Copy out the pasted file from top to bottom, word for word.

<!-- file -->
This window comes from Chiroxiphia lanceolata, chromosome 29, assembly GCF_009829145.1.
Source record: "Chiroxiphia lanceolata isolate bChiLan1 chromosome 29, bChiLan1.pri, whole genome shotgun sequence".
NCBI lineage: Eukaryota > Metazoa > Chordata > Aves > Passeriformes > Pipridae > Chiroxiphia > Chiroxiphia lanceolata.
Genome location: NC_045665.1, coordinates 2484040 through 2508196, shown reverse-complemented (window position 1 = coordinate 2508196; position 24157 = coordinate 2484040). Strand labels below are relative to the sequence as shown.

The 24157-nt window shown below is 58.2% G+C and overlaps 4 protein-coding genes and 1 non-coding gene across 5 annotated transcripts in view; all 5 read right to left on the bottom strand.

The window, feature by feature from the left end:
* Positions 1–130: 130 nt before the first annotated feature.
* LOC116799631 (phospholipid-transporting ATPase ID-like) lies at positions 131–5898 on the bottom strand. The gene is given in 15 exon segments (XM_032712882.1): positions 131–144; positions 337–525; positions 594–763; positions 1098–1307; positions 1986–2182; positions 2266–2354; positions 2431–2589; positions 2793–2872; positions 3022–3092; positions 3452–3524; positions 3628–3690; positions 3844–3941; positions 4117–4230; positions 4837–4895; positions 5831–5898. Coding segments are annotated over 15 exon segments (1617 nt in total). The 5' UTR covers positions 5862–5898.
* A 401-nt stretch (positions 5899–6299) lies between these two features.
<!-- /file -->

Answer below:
This window comes from Chiroxiphia lanceolata, chromosome 29, assembly GCF_009829145.1.
Source record: "Chiroxiphia lanceolata isolate bChiLan1 chromosome 29, bChiLan1.pri, whole genome shotgun sequence".
NCBI lineage: Eukaryota > Metazoa > Chordata > Aves > Passeriformes > Pipridae > Chiroxiphia > Chiroxiphia lanceolata.
Genome location: NC_045665.1, coordinates 2484040 through 2508196, shown reverse-complemented (window position 1 = coordinate 2508196; position 24157 = coordinate 2484040). Strand labels below are relative to the sequence as shown.

The 24157-nt window shown below is 58.2% G+C and overlaps 4 protein-coding genes and 1 non-coding gene across 5 annotated transcripts in view; all 5 read right to left on the bottom strand.

The window, feature by feature from the left end:
* Positions 1–130: 130 nt before the first annotated feature.
* LOC116799631 (phospholipid-transporting ATPase ID-like) lies at positions 131–5898 on the bottom strand. The gene is given in 15 exon segments (XM_032712882.1): positions 131–144; positions 337–525; positions 594–763; positions 1098–1307; positions 1986–2182; positions 2266–2354; positions 2431–2589; positions 2793–2872; positions 3022–3092; positions 3452–3524; positions 3628–3690; positions 3844–3941; positions 4117–4230; positions 4837–4895; positions 5831–5898. Coding segments are annotated over 15 exon segments (1617 nt in total). The 5' UTR covers positions 5862–5898.
* A 401-nt stretch (positions 5899–6299) lies between these two features.